1 1/2 Stars
The Legend of Hercules isn’t mush fun and lets face it, fun is exactly the tone the producers should have been aiming for. This latest incarnation of the mortal son of the gods has been developed under the same watchful eye as the creators of that ghastly Conan reboot a few years back. That should be the tip-off that loads of money have been spent on a script that doesn’t seem fit for filming, headlined by a star with the right physique and nothing else. The main difference between the two fantasy flicks is that Hercules has been directed by long-time film action ace Renny Harlin, who brings a glossy sheen to the proceedings that without his involvement this dud surely would rank among the genre’s worst.
After flirting with doomsday scenarios in his biggest hits Independence Day and The Day After Tomorrow, Roland Emmerich goes the full distance in 2012, showcasing nearly 160 minutes of non-stop destruction. The special effects dazzle but as is often the case, the writing is broad enough to fit in every conceivable demographic and appeal to all nationalities.
In the pole position is John Cusack, who after Robert Downey Jr’s recent career resurgence must have been after his agent to find him a blockbuster too, cast here as a published science fiction author working odd jobs to make ends meet. His estranged wife and children live in the suburbs with their well-to-do stepfather, a big-time plastic surgeon. Cusack’s character is a likable creation that is played well by the talented actor, often in Emmerich pictures the affability of his leads is an annoying distraction and Cusack manages to avoid the trap.
As the movie begins, scientists in India have discovered the extreme heating of the Earth’s core, which signals an oncoming cataclysmic event. From there an immediate conference with the President ensues and before long plans are in place to construct big Ark like boats to survive the event.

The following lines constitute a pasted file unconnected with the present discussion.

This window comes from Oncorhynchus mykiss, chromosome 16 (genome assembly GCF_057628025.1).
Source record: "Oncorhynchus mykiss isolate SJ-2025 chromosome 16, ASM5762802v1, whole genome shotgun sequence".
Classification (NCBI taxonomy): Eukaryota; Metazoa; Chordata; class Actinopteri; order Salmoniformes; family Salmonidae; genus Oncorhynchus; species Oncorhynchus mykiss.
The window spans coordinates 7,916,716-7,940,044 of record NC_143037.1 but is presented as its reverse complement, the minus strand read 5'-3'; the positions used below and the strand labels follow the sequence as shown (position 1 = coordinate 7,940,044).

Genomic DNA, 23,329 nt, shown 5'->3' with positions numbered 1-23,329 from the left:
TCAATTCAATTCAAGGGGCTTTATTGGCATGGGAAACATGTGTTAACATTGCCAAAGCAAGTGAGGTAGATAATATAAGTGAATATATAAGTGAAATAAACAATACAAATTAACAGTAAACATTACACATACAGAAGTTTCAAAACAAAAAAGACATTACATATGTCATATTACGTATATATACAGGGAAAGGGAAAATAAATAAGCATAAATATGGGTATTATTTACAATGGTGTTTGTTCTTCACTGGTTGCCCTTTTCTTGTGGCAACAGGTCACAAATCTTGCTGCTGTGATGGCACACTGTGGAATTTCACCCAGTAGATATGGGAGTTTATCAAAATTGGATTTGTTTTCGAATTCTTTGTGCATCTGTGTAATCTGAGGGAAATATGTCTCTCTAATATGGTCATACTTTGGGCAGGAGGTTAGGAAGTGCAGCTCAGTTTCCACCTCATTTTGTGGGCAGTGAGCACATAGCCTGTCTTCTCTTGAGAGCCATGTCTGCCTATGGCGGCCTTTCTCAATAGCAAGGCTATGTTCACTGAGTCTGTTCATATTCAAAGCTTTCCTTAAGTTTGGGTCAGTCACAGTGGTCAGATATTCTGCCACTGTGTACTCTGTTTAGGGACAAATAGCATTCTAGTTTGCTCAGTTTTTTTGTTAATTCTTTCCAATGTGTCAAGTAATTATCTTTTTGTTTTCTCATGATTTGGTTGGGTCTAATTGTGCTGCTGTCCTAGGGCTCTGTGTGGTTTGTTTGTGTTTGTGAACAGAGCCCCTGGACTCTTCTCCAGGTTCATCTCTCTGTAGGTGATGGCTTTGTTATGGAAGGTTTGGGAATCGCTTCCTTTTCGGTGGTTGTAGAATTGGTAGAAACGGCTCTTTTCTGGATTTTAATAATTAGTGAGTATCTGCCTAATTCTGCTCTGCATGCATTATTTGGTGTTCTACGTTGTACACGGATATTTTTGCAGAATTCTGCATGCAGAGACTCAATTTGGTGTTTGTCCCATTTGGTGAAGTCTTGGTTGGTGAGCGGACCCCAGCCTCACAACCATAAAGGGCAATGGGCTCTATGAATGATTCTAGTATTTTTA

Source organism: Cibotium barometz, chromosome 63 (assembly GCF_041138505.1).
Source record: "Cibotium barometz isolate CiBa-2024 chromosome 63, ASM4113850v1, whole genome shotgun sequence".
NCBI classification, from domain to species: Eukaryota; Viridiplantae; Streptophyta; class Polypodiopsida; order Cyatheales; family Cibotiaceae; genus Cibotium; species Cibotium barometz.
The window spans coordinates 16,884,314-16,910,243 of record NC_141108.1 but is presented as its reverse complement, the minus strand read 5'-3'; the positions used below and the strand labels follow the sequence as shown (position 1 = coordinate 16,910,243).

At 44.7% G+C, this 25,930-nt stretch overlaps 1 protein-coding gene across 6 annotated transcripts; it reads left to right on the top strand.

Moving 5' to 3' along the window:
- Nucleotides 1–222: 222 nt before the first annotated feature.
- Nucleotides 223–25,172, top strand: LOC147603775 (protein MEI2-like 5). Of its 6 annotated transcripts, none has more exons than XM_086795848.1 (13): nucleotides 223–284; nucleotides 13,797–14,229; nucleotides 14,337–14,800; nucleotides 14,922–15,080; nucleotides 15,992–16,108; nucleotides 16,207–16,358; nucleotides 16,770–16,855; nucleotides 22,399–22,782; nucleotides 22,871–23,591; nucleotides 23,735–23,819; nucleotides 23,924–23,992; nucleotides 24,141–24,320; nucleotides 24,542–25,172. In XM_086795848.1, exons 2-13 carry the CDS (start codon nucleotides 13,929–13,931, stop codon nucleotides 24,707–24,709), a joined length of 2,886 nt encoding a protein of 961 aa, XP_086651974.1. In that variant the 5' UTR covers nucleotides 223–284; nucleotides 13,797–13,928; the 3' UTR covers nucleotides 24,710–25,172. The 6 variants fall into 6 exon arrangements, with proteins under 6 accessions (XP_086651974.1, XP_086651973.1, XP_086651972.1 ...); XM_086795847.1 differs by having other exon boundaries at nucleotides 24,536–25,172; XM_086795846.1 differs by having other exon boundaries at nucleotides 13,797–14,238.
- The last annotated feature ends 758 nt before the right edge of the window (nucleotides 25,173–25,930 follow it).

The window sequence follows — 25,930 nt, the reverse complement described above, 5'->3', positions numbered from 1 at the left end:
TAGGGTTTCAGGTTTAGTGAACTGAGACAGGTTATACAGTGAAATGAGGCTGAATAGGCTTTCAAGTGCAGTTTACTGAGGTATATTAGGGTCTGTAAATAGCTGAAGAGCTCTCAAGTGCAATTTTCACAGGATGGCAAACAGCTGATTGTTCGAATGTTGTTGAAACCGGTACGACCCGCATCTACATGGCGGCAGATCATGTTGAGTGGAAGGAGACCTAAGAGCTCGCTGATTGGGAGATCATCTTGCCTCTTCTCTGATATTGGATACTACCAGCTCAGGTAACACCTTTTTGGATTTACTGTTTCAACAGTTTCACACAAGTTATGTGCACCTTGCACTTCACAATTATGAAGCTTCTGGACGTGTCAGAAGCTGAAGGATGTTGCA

Nearly a dozen characters are brought on-stage only to find themselves the unfortunate victim of gruesome deaths in later scenes. The story is surprisingly light-on-its-feet, particularly for a gargantuan disaster film that runs over two and a half hours. Emmerich’s genre filmmaking is an acquired taste. I find his 1990′s style, comforting and easy to watch. But in reviewing some of his earlier work it is apparent that his inability to maintain narrative momentum has been a hinderance. 2012 is not without similar faults, this is popcorn cinema to be sure, but it is effective blockbuster craftsmanship also.
Director: Roland Emmerich
Stars: John Cusack, Chiwetel Ejiofor, Amanda Peet
The sequel to one of the most beloved films of all-time is an oddly flat and over-all disappointing follow-up that represents the most blatantly commercial cash grab of Spielberg’s long and other-wise distinguished career. To be fair the story is taken directly from Michael Crichton’s cash grab novel of the same name. All parties involved are responsible for this bland and curiously non-involving sequel that feels perfunctory from the opening frame.
Picking up four years after the disastrous events at Jurassic Park, word has surfaced that a nearby island is populated by Dinosaurs roaming free. Now John Hammond’s corporate minded nephew seeks to reinvigorate InGen’s stock by capturing a T-Rex an bringing the dinosaur to San Diego, CA.. An expedition team is recruited and assembled by the wily Hammond to sabotage a mercenary team. Ian Malcolm (Jeff Goldblum) once again finds himself running from hungry carnivores, though this outing he is also responsible for the well-being of his ten yr. old daughter and free-spirited girlfriend Sara (Juliana Moore).